June 13, 2019

Nursing Tip of the Day! - Psychiatric Nursing

Category: Psychiatric Nursing 
Generalized anxiety disorder is defined as excessive worry that occurs most days over a 6-month period involving several events or activities. The anxiety must cause significant distress or impairment in functioning.

June 12, 2019

Nursing Tip of the Day! - Psychiatric Nursing

Category: Psychiatric Nursing 
A panic attack is not a diagnosis but rather an indication of an underlying disorder. The presence of panic attacks often influences the treatment and outcome of the primary illness. An attack can be replicated by intentional hyperventilation.

June 11, 2019

Nursing Tip of the Day! - Psychiatric Nursing

Category: Psychiatric Nursing 
A panic attack is an abrupt fear or discomfort that reaches a peak within minutes and has associated physical and cognitive symptoms. It may occur with any anxiety disorder or as part of another mental or physical disorder.

June 10, 2019

Nursing Tip of the Day! - Psychiatric Nursing

Category: Psychiatric Nursing 
The atypical antipsychotic medicines including ziprasidone, risperidone, olanzapine, aripiprazole and quetiapine, cause fewer side effects (such as, acute dystonia) than conventional antipsychotic agents.

June 9, 2019

Metacognition & Learning | Nursing Hacks # 14


Metacognition is a concept that concentrates on thinking about your thinking. Seems confusing, I know, but it focuses on processes concerning monitoring, assesses, and evaluating your understanding and performance. Metacognition is a new trend in nursing school education, and I'm very excited to see it is finally being put to use. It goes beyond nursing concepts and focuses on the learner's actual ability to learn and comprehend content. As an individual either interested or currently in the nursing profession, I know that metacognition will improve your knowledge capabilities. Metacognition makes you aware of your strengths and weaknesses in a variety of topics. It provides the learner the ability to be proactive, and not solely reactive to the learning process. The fundamental component of metacognition is the recognition of one's limitations regarding knowledge and performance. Once the deficiencies are known, one can focus on filling those gaps and expanding knowledge and performance roots. You don't know what you don't know unless you explore your perspectives toward learning. As humans, we tend to be blissfully oblivious of our incompetence, and lack insight about our deficiencies. We are our perspective, and every encounter is viewed through our own lens. To allow true education to take place, we must asses our viewpoint towards educational fundamentals. In order to understand the disease process of COPD, you must first understand the concept of gas exchange. Knowing the symptoms is not learning, it is memorization and unhelpful. Hence nursing schools moving toward nursing concept learning models.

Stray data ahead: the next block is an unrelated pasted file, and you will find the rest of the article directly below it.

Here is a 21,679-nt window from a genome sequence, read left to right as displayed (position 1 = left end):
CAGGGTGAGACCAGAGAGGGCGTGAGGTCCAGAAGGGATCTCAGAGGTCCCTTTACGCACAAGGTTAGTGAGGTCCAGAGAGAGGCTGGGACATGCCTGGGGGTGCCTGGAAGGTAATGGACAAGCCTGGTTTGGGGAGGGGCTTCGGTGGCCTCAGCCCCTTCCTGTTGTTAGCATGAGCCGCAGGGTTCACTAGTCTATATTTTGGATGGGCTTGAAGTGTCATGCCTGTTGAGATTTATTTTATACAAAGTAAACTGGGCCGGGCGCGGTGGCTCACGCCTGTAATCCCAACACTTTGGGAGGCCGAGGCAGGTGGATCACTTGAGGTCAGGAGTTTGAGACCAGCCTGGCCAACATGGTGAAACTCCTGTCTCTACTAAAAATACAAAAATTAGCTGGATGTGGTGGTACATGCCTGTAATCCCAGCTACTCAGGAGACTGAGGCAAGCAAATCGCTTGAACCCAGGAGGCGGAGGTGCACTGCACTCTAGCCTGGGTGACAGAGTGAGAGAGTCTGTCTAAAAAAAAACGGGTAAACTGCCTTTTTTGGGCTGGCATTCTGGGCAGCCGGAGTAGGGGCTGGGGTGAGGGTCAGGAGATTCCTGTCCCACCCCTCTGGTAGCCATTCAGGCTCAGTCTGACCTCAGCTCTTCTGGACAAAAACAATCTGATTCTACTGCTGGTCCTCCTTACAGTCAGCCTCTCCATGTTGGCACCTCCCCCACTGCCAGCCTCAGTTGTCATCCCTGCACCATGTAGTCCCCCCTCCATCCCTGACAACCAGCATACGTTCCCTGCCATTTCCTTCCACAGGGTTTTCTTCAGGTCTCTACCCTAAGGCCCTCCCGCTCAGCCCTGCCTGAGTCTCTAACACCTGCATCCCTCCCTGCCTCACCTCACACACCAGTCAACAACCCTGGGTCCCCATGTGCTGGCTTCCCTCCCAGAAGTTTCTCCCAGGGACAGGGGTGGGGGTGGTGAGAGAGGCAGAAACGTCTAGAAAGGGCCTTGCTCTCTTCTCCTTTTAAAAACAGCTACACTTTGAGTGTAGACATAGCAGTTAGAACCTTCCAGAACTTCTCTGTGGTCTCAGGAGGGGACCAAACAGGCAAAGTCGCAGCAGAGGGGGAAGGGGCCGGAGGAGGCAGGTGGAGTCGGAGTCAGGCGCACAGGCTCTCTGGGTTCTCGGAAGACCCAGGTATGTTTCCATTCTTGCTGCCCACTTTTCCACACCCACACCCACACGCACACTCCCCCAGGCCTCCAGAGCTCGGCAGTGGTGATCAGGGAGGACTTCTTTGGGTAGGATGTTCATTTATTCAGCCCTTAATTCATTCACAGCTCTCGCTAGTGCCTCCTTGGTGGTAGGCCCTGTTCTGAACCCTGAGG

What can we do about this?

# 1: Examine Current Thinking
- What are your current feelings or ideas about the topic?
- What experiences have influenced your opinion about the topic?
- What are you learning & why are you learning it?

# 2: Identifying Confusion
- What element is confusing to you?
- What are you having issues grasping?
- What foundations do you feel you are lacking?